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Many times when you use Excel, you'll have to draw information from more than one cell to get the result you want. That's no problem when you want to add numbers together; you can just use a formula. But what if you want to combine several text values? For example, suppose you have a customer's first name and last name, but you need to combine it into a single cell, so that both the first name and last name are there. Other than cutting and pasting or re-typing, you can use a process called concatenation. Concatenation simply means adding one set of characters onto another. If I were to do it by hand, let's say with the name John Smith, I could just type in 'John Smith,' press Return, and I'd have the name.
But let's say that I want to create a formula that will add the value from A4 to the value in B4 to create the name for me. If I want to do that, I can type an Equal sign to start creating the formula, and then there are two ways to do it, and I'll show you both of those in this movie. The first one is to use the concatenate function. So type in 'con,' and concatenate is first on the list. I'll press the down arrow to select it in the formula Auto Complete list. Press Tab, and I get the entire function, plus a set of open and close parentheses.
Now I can type in references for the text that I want to include. In this case, it's John Smith. John, the first name, is in cell A4. Then I type a comma. But now if I were to type B4, the reference that contains the value Smith, it would be John Smith, and there would be no space, as is traditional when you write names. That means that I need to add a space, and here's how you do it. First, you type a double quote, then you type the space, and then you close it with another double quote, and then a comma. What you just did was tell Excel that I want the literal string of a space to come after whatever value is in cell A4.
Then you can type in the reference to sell B4, which contains the last name. Everything looks good, press Return, and I've got the name. You can also do the same thing using numbers and combine those with text, or with other numerical values. So let's say, for example, that I want to have the address 602 Bainbridge Street in the same cell. I can do that by creating equal, and here's where I'll show the second technique for concatenating values. Rather than to type out concatenate the whole way, you can use a formula such as this.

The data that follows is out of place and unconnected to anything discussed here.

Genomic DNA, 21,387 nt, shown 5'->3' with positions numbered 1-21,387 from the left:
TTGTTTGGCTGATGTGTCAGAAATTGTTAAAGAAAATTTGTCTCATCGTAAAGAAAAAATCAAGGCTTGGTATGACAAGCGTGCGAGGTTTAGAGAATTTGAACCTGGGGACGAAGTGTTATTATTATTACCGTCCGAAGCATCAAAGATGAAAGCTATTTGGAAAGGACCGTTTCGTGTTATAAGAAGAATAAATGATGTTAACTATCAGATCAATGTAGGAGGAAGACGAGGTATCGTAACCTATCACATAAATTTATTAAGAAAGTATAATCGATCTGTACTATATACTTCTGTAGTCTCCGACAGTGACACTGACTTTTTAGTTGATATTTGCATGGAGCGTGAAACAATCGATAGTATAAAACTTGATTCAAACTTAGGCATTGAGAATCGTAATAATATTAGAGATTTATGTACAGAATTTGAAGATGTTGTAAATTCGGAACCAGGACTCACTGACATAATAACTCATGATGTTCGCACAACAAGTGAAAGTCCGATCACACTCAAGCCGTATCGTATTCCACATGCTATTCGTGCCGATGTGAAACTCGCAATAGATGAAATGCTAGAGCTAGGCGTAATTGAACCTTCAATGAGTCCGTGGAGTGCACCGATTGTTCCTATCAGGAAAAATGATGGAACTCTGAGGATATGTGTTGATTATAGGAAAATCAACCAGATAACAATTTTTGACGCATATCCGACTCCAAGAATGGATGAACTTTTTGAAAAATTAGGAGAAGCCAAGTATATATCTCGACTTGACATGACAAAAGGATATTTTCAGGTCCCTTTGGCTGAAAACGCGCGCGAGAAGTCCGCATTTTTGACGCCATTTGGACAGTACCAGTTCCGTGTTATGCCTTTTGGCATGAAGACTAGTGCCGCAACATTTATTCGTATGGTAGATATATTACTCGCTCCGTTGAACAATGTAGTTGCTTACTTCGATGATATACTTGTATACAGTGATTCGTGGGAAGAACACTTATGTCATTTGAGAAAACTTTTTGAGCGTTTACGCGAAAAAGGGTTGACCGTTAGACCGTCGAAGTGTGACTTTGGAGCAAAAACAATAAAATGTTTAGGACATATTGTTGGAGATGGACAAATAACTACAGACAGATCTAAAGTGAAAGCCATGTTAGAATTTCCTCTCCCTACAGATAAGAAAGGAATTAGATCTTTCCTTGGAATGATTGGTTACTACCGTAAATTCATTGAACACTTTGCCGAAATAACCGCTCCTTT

So we have E4, which is the cell that contains the first value, and then you can type an ampersand, or the and sign, a space, and again, this is a literal string. I have a double quote, a space inside of it, and then a double quote mark again, ampersand, and then F4. When I hit Return, Excel creates that value. I'll create one last example here. So to create this address on a single line, type = A10, ampersand, and then double quotes, a comma, so that I have the comma after Portland and then a space before OR again.
So I'll type comma, space, close the quotes, ampersand, B10, ampersand, space - again, as a literal string, so the state and the postal code don't run together - ampersand and C10. Hit Return, and there you have the entire last line of the US address. So when would you use the concatenate function, and when would you use the ampersand? Well, it's a matter of personal preference.
Frankly, it comes down to that. That's why I showed you both. It seems to be about an equal split and people I talk to. I personally prefer to use the ampersand. The problem is that when you use a bunch of ampersands, and you have all these other spaces, it can take up a lot of space on your formula bar, and after a while it can be tough to track exactly what's going on inside the formula. If you're concatenating a lot of values, you might find it easier to use the concatenate function. So play around with both, see which one you like better, and use that one in the future.
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